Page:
Drawbacks of DOCSIS 3.0
The main issue with DOCSIS 3.0 is, you guessed it, speed. It’s slower than DOCSIS 3.1, ten times slower, to be exact.
Simply put, DOCSIS 3.0 modems can not handle speeds above 1 Gbps. 
It will also be less secure than DOCSIS 3.1, so they are more susceptible to attacks and malicious firmware.
Latency, while not terrible, will also be higher with older DOCSIS 3.0 modems. This can be a deal-breaker for serious gamers.
And, of course, we need to keep in mind that DOCSIS 3.0 is an old technology that will eventually become obsolete.
When your ISP moves to DOCSIS 3.1 for good, you will need to replace your 3.0 modem. This can still take some years to become a reality, though.
Which One Should I Buy?
DOCSIS 3.1 is clearly newer, faster, safer, and more efficient. That’s all great, but not all ISPs are using it. And even those who do might not provide internet speeds worthy of a DOCSIS 3.1 modem.
On top of the benefits, DOCSIS 3.1 will someday be the norm. We can already “feel” this happening. So it might be sooner rather than later that DOCSIS 3.1 takes over for good.
If your ISP already offers a plan supporting DOCSIS 3.1, and you feel comfortable making the investment, it’s definitely the way to go. Plus, if speed is what you’re looking for, DOCSIS 3.1 goes unmatched.
That being said, even in 2022, DOCSIS 3.0 is not necessarily a bad choice. You will get good speeds and increased compatibility as some ISPs still only support 3.0.
Not to mention, a DOCSIS 3.0 modem is significantly cheaper, which is a valid concern for many people.
If cost is an important consideration for you, you can be sure that DOCSIS 3.0 is perfectly capable of handling HD streaming, gaming, and browsing without any problems.
Right now, we’d recommend most people upgrade to DOCSIS 3.1 if possible.
However, you might encounter that your ISP still doesn’t support it. No worries if so. You can still get great performance with the right hardware.
DOCSIS Versions Compared
These are all the DOCSIS versions and how they compare in terms of speed and release date.
|Feature||DOCSIS 1.0||DOCSIS 1.1||DOCSIS 2.0||DOCSIS 3.0||DOCSIS 3.1|
|Max Download Speed||40 Mbps||40 Mbps||40 Mbps||1 Gbps||10 Gbps|
|Max Upload Speed||10 Mbps||10 Mbps||30 Mbps||200 Mbps||2 Gbps|
But this table doesn’t tell the whole story. The difference between each version is significant.
For example, DOCSIS 1.1 might not have increased speeds, but it added VoIP capability and allowed for online gaming and streaming. So, still a pretty big deal, don’t you think?
Later DOCSIS versions were more focused on increasing speeds and lowering latency.
When Is DOCSIS 4.0 Coming?
It already did!
DOCSIS 4.0 was first introduced in October 2017 by CableLabs.  But there are no user devices that can use it, and it doesn’t look like there are any plans to begin using it any time soon.
The main difference between DOCSIS 4.0 and 3.1 is that it offers three times the upload. That’s 6 Gbps vs. 2 Gbps, to be exact.
The idea behind DOCSIS 4.0 is that the world will eventually need more upstream capacity. We can already see this happening.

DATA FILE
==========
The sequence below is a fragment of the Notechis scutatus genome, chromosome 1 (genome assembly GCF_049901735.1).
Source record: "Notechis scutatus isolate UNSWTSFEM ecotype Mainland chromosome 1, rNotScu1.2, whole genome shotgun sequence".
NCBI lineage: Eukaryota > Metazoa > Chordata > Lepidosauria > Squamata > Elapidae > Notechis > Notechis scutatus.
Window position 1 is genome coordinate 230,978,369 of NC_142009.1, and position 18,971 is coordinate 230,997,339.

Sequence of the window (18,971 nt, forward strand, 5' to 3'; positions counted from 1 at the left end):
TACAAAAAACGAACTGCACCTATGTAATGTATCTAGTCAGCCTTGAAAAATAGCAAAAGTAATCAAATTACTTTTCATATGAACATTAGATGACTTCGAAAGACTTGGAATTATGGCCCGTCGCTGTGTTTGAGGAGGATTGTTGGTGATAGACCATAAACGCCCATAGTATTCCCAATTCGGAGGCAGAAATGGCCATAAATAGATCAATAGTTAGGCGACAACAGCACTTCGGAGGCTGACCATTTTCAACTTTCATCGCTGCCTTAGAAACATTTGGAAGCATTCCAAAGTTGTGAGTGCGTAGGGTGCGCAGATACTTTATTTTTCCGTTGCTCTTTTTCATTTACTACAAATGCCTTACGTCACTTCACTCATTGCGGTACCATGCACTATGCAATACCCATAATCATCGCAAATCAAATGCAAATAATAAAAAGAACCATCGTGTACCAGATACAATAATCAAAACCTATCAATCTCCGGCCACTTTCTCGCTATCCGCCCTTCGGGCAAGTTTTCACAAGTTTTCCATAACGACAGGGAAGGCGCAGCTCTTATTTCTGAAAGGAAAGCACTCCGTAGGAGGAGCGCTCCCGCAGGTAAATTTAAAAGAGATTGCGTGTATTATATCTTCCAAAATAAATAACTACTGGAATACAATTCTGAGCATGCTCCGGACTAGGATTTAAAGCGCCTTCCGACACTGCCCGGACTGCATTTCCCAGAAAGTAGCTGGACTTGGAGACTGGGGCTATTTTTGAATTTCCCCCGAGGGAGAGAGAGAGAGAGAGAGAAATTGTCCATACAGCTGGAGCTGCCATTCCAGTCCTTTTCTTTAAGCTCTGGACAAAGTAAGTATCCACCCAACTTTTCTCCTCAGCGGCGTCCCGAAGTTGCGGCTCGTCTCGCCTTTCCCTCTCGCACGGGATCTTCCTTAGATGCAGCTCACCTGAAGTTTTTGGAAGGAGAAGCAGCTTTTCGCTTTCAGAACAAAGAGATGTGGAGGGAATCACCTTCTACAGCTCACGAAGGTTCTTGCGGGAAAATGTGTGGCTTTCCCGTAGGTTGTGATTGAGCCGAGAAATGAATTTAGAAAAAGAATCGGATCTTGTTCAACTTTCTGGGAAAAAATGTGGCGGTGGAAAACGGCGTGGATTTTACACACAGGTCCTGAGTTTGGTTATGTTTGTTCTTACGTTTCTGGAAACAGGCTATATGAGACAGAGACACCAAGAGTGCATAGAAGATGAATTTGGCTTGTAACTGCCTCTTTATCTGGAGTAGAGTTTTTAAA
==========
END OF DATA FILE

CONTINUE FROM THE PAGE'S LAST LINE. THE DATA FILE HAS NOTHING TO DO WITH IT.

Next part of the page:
Video calling, online gaming, and streaming are bigger than ever. And they all rely on upload speeds as much as download speeds. 
But there’s not much information about when DOCSIS 4.0 will start getting used by the general population. We conservatively will say it could take at least 7 to 12 years. Simply because it’s not close to being necessary yet.
More in DOCSIS 4.0 here.
DOCSIS vs. Fiber vs. DSL
There are three main types of internet plans for home internet. DOCSIS (cable), Fiber, and DSL.
Fiber is the new kid on the block. It’s the newest and fastest technology out of the three. It uses glass fiber cables to transmit data using light pulses . This allows for extremely fast internet speeds in both upstream and downstream directions.
The main drawback of Fiber is that there is no existing infrastructure for it. So it’s barely available to the end consumer.
These days Fiber is pretty limited to big and densely populated cities. Otherwise, it’s simply not profitable for ISPs as it’s pretty expensive to install.
DSL stands for Digital Subscriber Line and uses telephone lines to communicate. It’s is an older technology and, as you might expect, is the slowest of the 3. Phone lines aren’t capable of carrying much information.
The good thing about DSL is that it’s available almost everywhere. Since it uses the already-existing telephone infrastructure, which has been developing for decades.
This makes DSL cheaper than both DOCSIS (cable) and fiber.
We like to call DOCSIS the middle-ground. It’s more accessible than fiber but less so than DSL. DOCSIS uses TV infrastructure to provide internet.
On that same note, cable TV lines can carry much more data than phone cables. So, naturally, DOCSIS is significantly faster than DSL. But it is normally slower than fiber.
And while cable TV is widely available, phone lines are much more common in rural areas, for example.
Most people reading this article should buy a DOCSIS 3.1 modem. It’s already becoming the standard, and it will ensure you don’t need to replace the device again too soon.
However, if your cable internet plan is around or below 200 Mbps, or your ISP simply doesn’t support DOCSIS 3.1, you will do just fine with DOCSIS 3.0.
If buying a modem is in your plans, I suggest you check out our compatible modems page, where I have researched and tested many modems to see which performs best with each ISP.